How To Choose Hiking Clothes

How To Choose Hiking Clothes For Your Next Adventure

What you wear on the trail matters—for comfort and safety, of course, but also for how it makes you feel. You know your favorite clothes can make you feel better, whether you’re going on a date or giving a presentation, and dressing for adventure is no different. But choosing the right technical apparel—from pants to waterproof jackets—is different than getting dressed for a night out. Here’s what you need to know about materials and layering essentials so you can build the perfect kit.

Materials 101

Fabrics used in hiking apparel fall into two major categories: natural and synthetic, each with its pros and cons.

Synthetic

Baselayers, shirts, and pants in this category are typically made from nylon or polyester (nylon is more durable, while polyester is more breathable), often with some spandex for extra stretch. These materials are excellent at wicking sweat away from your skin and dry quickly. They’re also more durable than natural materials, and usually more affordable. On the downside, they’re made from petroleum. But more and more brands are using partially or completely recycled synthetic fibers. Synthetics also tend to get stinky quickly, but antimicrobial treatments are often applied to help keep garments fresh a little longer. 

Synthetic fibers, often polyester, are also used to make the insulation inside puffer jackets. Synthetic fill retains some insulating power when wet, dries fast, and costs less than natural fills. But jackets made with synthetic insulation are heavier and bulkier than down-filled jackets, and don’t last as long.

Natural

Merino wool is the most common fabric used in natural baselayers and shirts (bamboo, Tencel, and rayon fall under this category, too). Merino is comfortable (itchy wool is a relic of the past), great at regulating temperature, good at wicking, and naturally resists odors. But it wears down faster than synthetics, dries more slowly, and usually costs more. Some of the top-performing baselayers today are made with a blend of synthetic and merino fabrics, delivering the best of both worlds.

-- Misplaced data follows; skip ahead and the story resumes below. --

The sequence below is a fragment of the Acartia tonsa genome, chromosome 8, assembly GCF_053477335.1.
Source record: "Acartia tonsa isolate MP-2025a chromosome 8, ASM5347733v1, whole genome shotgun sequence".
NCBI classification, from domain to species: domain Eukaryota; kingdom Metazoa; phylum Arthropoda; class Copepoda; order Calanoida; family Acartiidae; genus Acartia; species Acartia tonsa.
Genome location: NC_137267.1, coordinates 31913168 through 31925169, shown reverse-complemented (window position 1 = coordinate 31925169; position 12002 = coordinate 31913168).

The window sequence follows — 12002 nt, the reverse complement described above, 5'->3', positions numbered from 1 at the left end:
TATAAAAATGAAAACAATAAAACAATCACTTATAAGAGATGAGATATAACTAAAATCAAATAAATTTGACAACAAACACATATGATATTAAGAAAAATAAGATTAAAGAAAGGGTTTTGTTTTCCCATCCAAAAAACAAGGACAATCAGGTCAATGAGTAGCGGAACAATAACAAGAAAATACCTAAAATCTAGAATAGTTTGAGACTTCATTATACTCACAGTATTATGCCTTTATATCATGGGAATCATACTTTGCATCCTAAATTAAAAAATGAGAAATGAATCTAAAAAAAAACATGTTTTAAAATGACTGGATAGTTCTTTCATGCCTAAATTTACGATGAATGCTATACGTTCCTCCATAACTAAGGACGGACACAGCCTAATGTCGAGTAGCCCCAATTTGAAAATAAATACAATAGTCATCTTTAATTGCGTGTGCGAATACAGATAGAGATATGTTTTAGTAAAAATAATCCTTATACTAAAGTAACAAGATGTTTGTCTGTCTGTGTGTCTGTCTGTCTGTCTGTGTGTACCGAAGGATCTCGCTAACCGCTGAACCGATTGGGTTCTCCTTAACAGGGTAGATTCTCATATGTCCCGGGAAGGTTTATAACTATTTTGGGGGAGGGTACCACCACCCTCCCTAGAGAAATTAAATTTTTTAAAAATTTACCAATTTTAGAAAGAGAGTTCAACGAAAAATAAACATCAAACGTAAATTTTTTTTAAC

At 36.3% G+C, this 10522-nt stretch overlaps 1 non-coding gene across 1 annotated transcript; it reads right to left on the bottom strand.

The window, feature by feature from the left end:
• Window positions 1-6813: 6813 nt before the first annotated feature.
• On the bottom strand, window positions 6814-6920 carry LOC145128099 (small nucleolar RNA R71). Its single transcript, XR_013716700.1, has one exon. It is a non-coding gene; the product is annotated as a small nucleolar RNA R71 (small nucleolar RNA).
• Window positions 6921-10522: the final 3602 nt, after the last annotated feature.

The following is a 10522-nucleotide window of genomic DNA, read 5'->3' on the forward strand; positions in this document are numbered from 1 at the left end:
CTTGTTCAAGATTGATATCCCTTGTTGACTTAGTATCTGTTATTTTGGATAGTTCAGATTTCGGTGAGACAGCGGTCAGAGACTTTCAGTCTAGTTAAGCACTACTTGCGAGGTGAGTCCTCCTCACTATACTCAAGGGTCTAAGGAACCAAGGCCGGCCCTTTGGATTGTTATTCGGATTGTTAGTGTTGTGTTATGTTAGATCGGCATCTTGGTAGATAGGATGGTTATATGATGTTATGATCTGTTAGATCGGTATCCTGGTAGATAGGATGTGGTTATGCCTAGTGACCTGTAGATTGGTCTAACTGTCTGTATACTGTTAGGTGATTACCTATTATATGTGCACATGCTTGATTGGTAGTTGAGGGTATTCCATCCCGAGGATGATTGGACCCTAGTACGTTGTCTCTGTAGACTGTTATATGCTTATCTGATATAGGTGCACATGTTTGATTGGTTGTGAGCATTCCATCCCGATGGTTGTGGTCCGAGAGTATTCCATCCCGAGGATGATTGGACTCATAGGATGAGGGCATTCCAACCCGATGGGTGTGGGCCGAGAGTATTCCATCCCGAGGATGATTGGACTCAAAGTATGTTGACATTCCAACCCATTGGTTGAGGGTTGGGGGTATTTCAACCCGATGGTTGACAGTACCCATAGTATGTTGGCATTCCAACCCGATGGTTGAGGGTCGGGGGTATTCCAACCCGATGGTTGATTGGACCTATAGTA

On the insulation side, down from geese and ducks is a premium fill. It’s highly compressible, boasts the best warmth-to-weight ratio among insulation choices, and lasts a long time. You can also find responsibly sourced down today, which addresses concerns about the humane treatment of animals. Weaknesses: It costs the most, dries slowly, and loses all insulating power when wet. Most down these days is treated with a special water-resistant coating to help it handle wet weather.  

Layering Essentials

First layer

You’re going to live in baselayers, shirts, and underwear on the trail. They should fit comfortably—not too snug, which impedes mobility, and not too loose, which makes it harder for wicking fabrics to do their job. Try layering over the top of baselayers to check fit. 

Midlayer

Fall through spring, you’ll want to add a midlayer for warmth and a bit of wind protection. These vary quite a bit in terms of style and fabric weight, but they can be made from synthetic fibers (including fleece) or wool. Some are pullovers, while others have a full zipper, and they come with or without a hood. Fleece is a good choice for a thin midlayer, but can be too bulky when used in warmer pieces.

Insulation

Essential for cool to cold weather, insulating jackets or vests supercharge warmth by trapping body heat. Puffer jackets with either synthetic or down fill are the best choices in this category; less often, you’ll find fleece jackets or wool-stuffed garments. 

Shells

Your outer layer is designed to protect you from rain, snow, and wind. The most protective kind of shell is a hardshell, which is fully waterproof (and sometimes windproof, too). The most technical hardshells include a waterproof/breathable membrane sandwiched between a face fabric and an inner liner; these are the most comfortable to wear, and also cost the most. Some more affordable hardshells use an exterior coating, but this construction doesn’t breathe well and can get steamy during high-effort pursuits. 

Softshell: One step down from a hardshell in terms of protection, these offer some water and wind resistance, but prioritize breathability over weatherproofness. They’re ideal for cool, dry weather, such as in high alpine conditions. 

Windshell: Typically very lightweight, windshells are not waterproof, but they provide a welcome layer of protection.  

Socks

Don’t forget your feet. Technical socks use either all synthetic materials or a combination of wool and synthetics, designed to wick sweat and dry quickly (and prevent blisters). 

All articles are for general informational purposes.  Each individual’s needs, preferences, goals and abilities may vary.  Be sure to obtain all appropriate training, expert supervision and/or medical advice before engaging in strenuous or potentially hazardous activity.